SALZBURG: “The Sound of Music,” the musical made world famous by the 1965 film starring Julie Andrews, has never been performed in the picture-postcard Austrian city of Salzburg where it is set.
But on Sunday this will change as the Salzburg State Theatre premieres a sell-out German-language version of the feel-good Rodgers and Hammerstein story of the singing-and-dancing von Trapp family on the eve of World War II.
The theatre's musical director Carl Philip von Maldeghem told AFP that he first became aware of the musical's huge popularity outside Austria and his native Germany as an exchange student in the United States.
“I was in Iowa, in the Midwest,” he said. “The family watched 'The Sound of Music' every Christmas, and we all enjoyed it very much.
“I was 17, so now here we are, 25 years later, and I am bringing the musical home.”The Oscar-winning movie, one of the most successful of all time, is already big business for Salzburg, and has been for years, with the city's tourist board saying it helps attract hundreds of thousands of tourists every year.
Some 300,000 visit the locations where Andrews, Christopher Plummer and their co-stars were filmed, 60 per cent from the United States and Britain, 20 per cent from India and China, and 10 per cent each from Australia and elsewhere in Asia.
“We have now come across the fact that even more tourists visit because of the 'Sound of Music' than because of Mozart” – the city's other main tourist draw, whose birthplace people can see – von Maldeghem said.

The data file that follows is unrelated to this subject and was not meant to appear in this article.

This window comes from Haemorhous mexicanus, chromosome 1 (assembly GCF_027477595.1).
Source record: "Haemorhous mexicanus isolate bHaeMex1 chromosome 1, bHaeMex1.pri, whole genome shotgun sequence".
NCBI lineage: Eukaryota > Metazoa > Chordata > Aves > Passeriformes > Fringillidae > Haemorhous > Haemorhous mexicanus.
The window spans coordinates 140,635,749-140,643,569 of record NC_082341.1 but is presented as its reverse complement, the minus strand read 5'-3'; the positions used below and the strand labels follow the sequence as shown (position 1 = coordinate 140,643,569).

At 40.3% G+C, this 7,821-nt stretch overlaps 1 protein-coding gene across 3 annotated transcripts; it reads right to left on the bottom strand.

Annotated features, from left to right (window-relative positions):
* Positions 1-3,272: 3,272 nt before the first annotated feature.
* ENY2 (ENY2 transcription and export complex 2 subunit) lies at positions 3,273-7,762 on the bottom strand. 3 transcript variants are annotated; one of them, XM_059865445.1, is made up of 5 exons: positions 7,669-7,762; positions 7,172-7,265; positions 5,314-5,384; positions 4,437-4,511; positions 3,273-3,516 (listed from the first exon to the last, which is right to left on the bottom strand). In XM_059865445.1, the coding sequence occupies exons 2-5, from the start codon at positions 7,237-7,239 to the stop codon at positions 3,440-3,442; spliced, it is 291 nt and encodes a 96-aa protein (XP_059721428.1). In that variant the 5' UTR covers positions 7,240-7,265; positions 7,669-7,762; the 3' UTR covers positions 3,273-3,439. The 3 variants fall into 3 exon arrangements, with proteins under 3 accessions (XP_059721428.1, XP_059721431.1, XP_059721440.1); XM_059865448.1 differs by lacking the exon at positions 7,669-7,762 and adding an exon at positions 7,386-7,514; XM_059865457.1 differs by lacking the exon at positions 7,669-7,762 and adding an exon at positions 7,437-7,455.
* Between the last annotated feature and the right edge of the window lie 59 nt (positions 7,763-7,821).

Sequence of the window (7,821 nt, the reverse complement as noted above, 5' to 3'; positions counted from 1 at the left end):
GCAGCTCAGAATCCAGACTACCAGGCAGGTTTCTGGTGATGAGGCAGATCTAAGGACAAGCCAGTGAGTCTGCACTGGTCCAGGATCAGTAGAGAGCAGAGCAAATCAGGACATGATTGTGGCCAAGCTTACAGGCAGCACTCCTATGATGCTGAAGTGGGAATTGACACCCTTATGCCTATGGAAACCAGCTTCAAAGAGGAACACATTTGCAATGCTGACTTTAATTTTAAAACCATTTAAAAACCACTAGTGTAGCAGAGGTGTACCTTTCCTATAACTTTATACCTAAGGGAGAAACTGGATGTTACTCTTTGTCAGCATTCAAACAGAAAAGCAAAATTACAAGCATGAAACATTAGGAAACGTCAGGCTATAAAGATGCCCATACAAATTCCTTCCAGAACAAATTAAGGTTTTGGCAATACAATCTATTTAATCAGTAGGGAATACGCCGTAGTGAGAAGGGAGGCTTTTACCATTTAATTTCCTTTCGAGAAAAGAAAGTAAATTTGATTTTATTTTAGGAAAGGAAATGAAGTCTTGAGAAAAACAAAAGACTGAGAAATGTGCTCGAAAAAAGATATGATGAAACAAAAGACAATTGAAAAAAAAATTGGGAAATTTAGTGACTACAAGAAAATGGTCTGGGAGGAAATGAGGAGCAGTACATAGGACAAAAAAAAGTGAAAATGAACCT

But in the German-speaking world, ask someone if they have heard of the musical or the movie, or sing a few lines of “Edelweiss” or “Climb Ev'ry Mountain”, and it will most likely draw blank looks.
Part of why this is, or at least was in the 1960s and '70s when memories of World War II were fresher, lies in the musical's historical backdrop, with the von Trapp family famously escaping from the Nazis at the end over the Alps.
But a bigger reason is that the movie, despite being one of the biggest box office hits ever, was never really to German, Austrian or Swiss-German tastes.
“They couldn't really get on with the Hollywood version. If you are not from around here it was all so beautiful and romantic and everything, but for locals it was just kitschy,” Andrea Heitzer from Salzburg's tourism board told AFP.
“People didn't even realise how big it was abroad. It was always funny being in the United States and saying you were from Salzburg. 'Ah, the Sound of Music,' they would say.”
Moreover, there was a 1956 German film including the von Trapps' escape from the Nazis that predated the US version and which was very popular, Stefan Herzl, who runs the oldest of Salzburg's several “Sound of Music” tours, told AFP.
“Maybe in the 1960s the older generation might have had a problem with it, but not the current one,” said Herzl, whose company Panorama Tours provided the buses and limousines for Andrews, her co-stars and the crew of director Robert Wise.
Von Maldeghem, who said that 300 local children auditioned for parts in his production, agreed.
“I think it is a generational thing,” he said. “The younger generation see it as a piece of Salzburg and see it as a living piece of history ... The main story is a family story and a story of ideals.”
Tickets for the new musical, aimed at German-speakers but with English subtitles for any visitors, have sold out for this year and are on sale already for 2012, he said.
The website is http://www.salzburger-landestheater.at/